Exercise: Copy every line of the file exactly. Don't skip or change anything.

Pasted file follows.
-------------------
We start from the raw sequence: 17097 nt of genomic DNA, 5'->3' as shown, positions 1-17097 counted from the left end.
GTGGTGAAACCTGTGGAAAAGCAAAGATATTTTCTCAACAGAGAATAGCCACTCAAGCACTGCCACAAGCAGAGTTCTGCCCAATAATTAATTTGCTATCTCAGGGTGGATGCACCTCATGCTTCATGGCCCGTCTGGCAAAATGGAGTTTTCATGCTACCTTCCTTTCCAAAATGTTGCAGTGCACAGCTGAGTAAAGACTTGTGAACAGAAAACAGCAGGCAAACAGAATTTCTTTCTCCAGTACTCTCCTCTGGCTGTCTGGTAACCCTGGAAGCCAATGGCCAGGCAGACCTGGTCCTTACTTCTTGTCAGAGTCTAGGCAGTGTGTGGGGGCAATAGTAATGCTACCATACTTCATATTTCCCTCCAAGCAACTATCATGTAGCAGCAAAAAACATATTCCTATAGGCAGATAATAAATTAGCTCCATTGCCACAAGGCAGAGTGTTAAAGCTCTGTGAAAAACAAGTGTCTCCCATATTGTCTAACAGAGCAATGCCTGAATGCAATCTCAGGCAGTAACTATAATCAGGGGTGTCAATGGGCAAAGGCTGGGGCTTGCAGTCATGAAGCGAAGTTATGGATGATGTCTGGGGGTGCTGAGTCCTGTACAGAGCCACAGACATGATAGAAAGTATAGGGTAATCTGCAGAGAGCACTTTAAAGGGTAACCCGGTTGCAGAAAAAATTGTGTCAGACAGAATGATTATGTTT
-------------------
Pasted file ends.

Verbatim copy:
We start from the raw sequence: 17097 nt of genomic DNA, 5'->3' as shown, positions 1-17097 counted from the left end.
GTGGTGAAACCTGTGGAAAAGCAAAGATATTTTCTCAACAGAGAATAGCCACTCAAGCACTGCCACAAGCAGAGTTCTGCCCAATAATTAATTTGCTATCTCAGGGTGGATGCACCTCATGCTTCATGGCCCGTCTGGCAAAATGGAGTTTTCATGCTACCTTCCTTTCCAAAATGTTGCAGTGCACAGCTGAGTAAAGACTTGTGAACAGAAAACAGCAGGCAAACAGAATTTCTTTCTCCAGTACTCTCCTCTGGCTGTCTGGTAACCCTGGAAGCCAATGGCCAGGCAGACCTGGTCCTTACTTCTTGTCAGAGTCTAGGCAGTGTGTGGGGGCAATAGTAATGCTACCATACTTCATATTTCCCTCCAAGCAACTATCATGTAGCAGCAAAAAACATATTCCTATAGGCAGATAATAAATTAGCTCCATTGCCACAAGGCAGAGTGTTAAAGCTCTGTGAAAAACAAGTGTCTCCCATATTGTCTAACAGAGCAATGCCTGAATGCAATCTCAGGCAGTAACTATAATCAGGGGTGTCAATGGGCAAAGGCTGGGGCTTGCAGTCATGAAGCGAAGTTATGGATGATGTCTGGGGGTGCTGAGTCCTGTACAGAGCCACAGACATGATAGAAAGTATAGGGTAATCTGCAGAGAGCACTTTAAAGGGTAACCCGGTTGCAGAAAAAATTGTGTCAGACAGAATGATTATGTTT